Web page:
Imagine a planet completely devoid of green foliage, populated by black trees.
Because the color of plants is the result of the different wavelengths of light that can be absorbed by chlorophyll, planets that have a different relationship with the star (or stars) they orbit than Earth could have different color foliage. According to Space.com, a new study has shown through simulations that some planets, were they able to sustain plant life, could even produce black trees.
"Plants with dim red dwarf suns, for example, may appear black to our eyes, absorbing across the entire visible wavelength range in order to use as much of the available light as possible," O'Malley-James said, according to Space.com.
The findings are particularly interesting because red dwarves are often found in systems that many astronomers think could sustain life. In conjunction with the billions of potential alien earths astronomers have recently discovered, they open a world of possibilities.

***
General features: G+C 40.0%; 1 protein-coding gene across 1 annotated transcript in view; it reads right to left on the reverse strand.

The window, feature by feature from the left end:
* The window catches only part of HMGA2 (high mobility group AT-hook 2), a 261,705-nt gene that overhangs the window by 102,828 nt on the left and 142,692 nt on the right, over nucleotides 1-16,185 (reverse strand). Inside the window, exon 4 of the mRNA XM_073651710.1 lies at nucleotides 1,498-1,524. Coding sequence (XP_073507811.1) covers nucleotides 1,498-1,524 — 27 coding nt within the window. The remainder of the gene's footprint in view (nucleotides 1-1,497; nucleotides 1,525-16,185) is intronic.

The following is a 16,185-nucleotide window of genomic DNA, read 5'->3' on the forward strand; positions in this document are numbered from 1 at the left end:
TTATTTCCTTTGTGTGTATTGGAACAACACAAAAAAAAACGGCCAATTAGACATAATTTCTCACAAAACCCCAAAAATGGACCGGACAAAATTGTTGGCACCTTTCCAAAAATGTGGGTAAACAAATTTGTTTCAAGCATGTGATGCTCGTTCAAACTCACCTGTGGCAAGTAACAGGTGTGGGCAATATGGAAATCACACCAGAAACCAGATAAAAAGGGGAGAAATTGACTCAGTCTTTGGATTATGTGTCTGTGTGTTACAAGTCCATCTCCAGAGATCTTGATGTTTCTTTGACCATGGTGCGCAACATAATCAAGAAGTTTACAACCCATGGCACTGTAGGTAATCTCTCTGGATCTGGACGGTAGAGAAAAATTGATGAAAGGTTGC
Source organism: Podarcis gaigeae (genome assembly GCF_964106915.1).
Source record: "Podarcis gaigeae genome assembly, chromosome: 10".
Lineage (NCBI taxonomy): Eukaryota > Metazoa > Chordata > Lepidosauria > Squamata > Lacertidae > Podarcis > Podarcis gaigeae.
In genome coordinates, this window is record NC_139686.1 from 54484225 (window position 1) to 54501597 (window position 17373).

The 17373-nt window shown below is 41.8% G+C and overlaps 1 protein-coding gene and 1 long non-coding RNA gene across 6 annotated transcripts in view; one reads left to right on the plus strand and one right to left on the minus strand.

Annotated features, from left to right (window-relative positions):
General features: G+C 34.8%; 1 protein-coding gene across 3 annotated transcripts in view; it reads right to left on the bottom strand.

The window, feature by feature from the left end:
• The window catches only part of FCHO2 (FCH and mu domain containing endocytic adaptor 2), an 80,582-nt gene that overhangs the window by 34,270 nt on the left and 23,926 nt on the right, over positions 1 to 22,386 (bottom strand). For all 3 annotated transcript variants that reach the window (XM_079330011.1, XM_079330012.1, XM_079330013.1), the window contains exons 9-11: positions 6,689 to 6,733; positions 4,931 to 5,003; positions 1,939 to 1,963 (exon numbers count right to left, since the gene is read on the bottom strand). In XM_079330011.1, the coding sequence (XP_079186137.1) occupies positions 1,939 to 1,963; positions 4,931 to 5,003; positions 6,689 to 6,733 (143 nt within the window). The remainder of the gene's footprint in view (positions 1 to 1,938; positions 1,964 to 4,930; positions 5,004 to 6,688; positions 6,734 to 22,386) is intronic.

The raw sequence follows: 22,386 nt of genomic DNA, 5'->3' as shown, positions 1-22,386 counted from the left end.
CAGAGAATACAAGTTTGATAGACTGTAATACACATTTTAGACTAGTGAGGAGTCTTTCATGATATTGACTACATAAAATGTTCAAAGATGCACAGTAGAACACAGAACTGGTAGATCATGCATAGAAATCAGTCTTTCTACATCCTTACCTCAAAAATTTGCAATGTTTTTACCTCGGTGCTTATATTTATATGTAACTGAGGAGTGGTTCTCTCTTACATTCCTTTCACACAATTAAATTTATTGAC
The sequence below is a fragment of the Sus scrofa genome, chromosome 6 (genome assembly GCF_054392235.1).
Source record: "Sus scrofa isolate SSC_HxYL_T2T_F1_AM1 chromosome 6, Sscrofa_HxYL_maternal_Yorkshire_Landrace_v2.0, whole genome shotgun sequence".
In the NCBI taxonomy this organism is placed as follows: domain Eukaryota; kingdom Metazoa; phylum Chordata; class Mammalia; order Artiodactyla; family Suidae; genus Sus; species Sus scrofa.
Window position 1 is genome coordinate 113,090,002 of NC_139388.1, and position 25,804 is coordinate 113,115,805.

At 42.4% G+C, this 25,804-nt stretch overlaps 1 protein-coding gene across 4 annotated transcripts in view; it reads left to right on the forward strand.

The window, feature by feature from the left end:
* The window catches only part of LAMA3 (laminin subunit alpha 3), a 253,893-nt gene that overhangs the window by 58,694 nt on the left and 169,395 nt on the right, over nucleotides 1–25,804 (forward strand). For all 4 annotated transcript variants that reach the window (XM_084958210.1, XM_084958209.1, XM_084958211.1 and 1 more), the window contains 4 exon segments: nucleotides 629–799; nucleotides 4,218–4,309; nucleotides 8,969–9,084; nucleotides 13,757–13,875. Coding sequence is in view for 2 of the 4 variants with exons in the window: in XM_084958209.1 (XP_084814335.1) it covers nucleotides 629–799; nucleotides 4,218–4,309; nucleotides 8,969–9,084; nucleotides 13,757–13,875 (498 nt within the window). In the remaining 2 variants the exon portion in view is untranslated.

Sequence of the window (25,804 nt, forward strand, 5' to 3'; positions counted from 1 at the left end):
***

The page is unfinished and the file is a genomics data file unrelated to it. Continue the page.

It's almost like something out of Star Wars, but theoretically each of these planets could host its own unique type of flora, which could differ dramatically in color.
However, Space.com is clear to show that this is all simply speculation, especially since no proof of life in the universe has been found beyond Earth. Though the science behind the study seems to be sound, it does rely on the fact that not only life has to exist on other planets, but that it would function in a similar fashion to life on Earth.